A Brutalgamer.com review.
OK, disclaimer right off the bat. I’ve championed Brink since I first heard/saw it back in 2009. I did the previews, attended the screenings, held interviews with developer Splash Damage’s staff. Basically this was going to be my game of 2010. Oh and I played the game for the first three hours wearing my Brink tee shirt.
So with all that said, was my opinion of Brink altered by these things? Well, yes, but not in the way you might think. You see, like so many others, Brink turned out to not be the game I thought it was. I was expecting something akin to Borderlands. Brink seemed to be a story driven narrative with a unique online squad-based twist. Instead what I was served up was a revised version of classics like Valve’s Team Fortress series and Splash Damage’s own Enemy Territory : Quake Wars & Wolfenstein: Enemy Territory.
Brink sees you in the character generated shoes of an inhabitant of “The Ark”. The Ark was a floating safe haven as the tides slowly rose. People flocked to it’s harbours in search of refuge when the rest of the world was going to the wall. Trouble is as time moved on troubled brewed and now the Ark has been split in to two areas. Order is maintained in one area by the Ark security force and the other falls to the rebels striving to leave the Ark before if all goes to hell.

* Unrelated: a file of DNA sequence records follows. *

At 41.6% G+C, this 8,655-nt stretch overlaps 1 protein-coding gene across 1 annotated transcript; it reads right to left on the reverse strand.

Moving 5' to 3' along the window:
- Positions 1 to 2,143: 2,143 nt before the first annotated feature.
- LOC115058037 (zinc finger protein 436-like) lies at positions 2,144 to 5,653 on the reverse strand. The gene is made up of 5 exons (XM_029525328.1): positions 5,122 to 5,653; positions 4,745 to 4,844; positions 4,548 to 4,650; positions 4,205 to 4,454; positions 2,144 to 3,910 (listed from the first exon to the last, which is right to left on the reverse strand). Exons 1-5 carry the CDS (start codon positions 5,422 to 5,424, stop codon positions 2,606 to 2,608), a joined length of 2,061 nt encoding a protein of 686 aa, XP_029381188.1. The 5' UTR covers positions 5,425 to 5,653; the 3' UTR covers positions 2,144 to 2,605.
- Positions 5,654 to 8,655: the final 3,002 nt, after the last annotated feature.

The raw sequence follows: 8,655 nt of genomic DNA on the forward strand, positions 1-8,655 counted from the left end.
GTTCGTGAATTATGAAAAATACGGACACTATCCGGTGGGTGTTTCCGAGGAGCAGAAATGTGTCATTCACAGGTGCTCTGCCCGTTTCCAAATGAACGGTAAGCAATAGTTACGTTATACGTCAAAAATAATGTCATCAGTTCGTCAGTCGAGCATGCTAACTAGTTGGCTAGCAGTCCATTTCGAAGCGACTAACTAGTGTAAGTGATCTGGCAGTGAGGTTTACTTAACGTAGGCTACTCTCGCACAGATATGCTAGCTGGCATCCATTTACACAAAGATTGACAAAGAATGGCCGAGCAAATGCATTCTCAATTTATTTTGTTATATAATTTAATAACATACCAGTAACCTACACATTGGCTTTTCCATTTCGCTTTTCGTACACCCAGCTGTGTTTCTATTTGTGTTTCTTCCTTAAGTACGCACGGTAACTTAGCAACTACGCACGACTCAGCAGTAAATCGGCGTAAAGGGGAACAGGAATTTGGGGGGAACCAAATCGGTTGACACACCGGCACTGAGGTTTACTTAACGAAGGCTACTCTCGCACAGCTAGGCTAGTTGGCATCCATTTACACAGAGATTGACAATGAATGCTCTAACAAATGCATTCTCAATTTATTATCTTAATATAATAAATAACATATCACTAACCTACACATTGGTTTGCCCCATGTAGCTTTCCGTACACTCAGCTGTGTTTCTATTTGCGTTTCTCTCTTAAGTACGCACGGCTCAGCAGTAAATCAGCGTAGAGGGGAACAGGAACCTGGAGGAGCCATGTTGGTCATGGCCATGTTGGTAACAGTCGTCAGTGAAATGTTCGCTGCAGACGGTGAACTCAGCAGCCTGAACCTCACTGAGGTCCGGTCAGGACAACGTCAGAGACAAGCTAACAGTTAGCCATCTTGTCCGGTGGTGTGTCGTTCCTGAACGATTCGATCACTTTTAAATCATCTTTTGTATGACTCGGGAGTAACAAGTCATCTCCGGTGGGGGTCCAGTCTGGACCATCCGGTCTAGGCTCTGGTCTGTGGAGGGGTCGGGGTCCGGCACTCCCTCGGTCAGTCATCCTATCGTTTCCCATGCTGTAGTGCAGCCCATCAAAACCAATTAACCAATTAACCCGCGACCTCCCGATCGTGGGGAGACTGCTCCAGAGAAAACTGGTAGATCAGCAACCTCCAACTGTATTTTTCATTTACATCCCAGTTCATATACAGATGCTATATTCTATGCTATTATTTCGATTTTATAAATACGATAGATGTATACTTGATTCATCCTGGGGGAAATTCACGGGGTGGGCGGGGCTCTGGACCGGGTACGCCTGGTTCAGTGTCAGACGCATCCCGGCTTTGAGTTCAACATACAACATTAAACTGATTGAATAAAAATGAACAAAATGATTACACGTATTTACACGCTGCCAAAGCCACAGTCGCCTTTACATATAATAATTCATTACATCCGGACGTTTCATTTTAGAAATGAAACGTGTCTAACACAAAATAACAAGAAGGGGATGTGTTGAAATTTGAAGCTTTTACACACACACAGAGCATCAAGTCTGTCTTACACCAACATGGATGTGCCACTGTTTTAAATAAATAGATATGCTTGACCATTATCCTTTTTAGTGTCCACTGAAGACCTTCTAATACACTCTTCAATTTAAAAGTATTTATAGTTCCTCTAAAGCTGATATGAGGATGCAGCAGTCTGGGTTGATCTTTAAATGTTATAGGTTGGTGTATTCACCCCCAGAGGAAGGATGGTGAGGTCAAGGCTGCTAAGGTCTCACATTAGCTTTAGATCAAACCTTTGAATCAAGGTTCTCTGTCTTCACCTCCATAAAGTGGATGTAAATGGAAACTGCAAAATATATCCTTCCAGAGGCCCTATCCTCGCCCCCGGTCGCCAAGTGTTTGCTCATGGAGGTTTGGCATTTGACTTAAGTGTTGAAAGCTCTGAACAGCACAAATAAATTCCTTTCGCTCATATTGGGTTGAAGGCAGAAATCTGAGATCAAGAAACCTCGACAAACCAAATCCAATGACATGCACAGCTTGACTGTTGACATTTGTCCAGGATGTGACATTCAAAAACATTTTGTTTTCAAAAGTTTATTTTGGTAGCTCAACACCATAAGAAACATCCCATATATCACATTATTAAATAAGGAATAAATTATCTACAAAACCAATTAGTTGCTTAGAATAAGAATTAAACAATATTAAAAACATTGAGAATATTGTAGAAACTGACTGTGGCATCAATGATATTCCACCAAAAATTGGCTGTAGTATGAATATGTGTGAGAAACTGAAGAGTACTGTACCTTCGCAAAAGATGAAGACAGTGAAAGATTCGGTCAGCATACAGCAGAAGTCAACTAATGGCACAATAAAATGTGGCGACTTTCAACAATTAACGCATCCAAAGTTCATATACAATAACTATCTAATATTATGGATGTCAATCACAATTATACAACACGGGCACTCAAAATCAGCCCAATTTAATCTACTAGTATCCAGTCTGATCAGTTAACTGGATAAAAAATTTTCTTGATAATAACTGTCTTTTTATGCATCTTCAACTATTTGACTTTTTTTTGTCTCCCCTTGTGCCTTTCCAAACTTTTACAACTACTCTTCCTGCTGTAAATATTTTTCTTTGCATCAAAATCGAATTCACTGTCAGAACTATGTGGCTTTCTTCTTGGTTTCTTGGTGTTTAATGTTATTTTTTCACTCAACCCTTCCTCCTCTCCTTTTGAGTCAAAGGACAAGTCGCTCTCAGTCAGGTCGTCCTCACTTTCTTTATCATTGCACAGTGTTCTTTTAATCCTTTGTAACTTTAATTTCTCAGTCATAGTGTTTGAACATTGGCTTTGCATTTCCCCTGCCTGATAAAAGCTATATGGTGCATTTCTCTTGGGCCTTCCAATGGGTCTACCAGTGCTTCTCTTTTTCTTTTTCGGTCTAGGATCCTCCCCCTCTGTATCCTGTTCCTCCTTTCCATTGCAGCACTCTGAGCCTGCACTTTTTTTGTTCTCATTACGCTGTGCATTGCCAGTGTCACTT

What seemed to be implied by the earlier previews and scant information on the substance, rather than features, of Brink was that of a narrative struggle using a new style of online play and dynamic objectives to push the game along. Unfortunately at it’s heart Brink’s premise is as old as they come – Cowboys Vs Indians. You see for all it’s pontification and post cataclysmic stylings Brink is still about squad A against squad B.
There are several modes of play in the game, Campaign, single custom map or challenge. Uniquely the game does not differentiate between online, offline, single player, co-op or VS. When you start a game of Brink you effectively start up a map with either human or CPU controlled players (aka bots) using the rules unique to your game type eg co-op. You are then dealt a series of objectives dependant on your squad (Rebel or Security) that you must complete to win the round and progress o the next map.
For example as a rebel you must first locate a safe room that houses a Ark Security informant. You must stop the security forces breaking him out of the room by defending the door and defusing any charges placed on the door. If you manage to do this and the timer drops to zero you win. If not the guy is broken out and the next objective roles on – this being to stop the informant reaching the escape craft before the timer hit zero. These sort of objectives are then mirrored for the security force players who must break out the informant and then protect him until he gets to the escape point.
There are multiple classes available for play that previous players of Splash Damage’s titles will be more than familiar with. The classes are Soldier, Medic, Operative (a spy class) and Engineer. All of these classes are more than self explanatory so I won’t waste our time reiterating them here.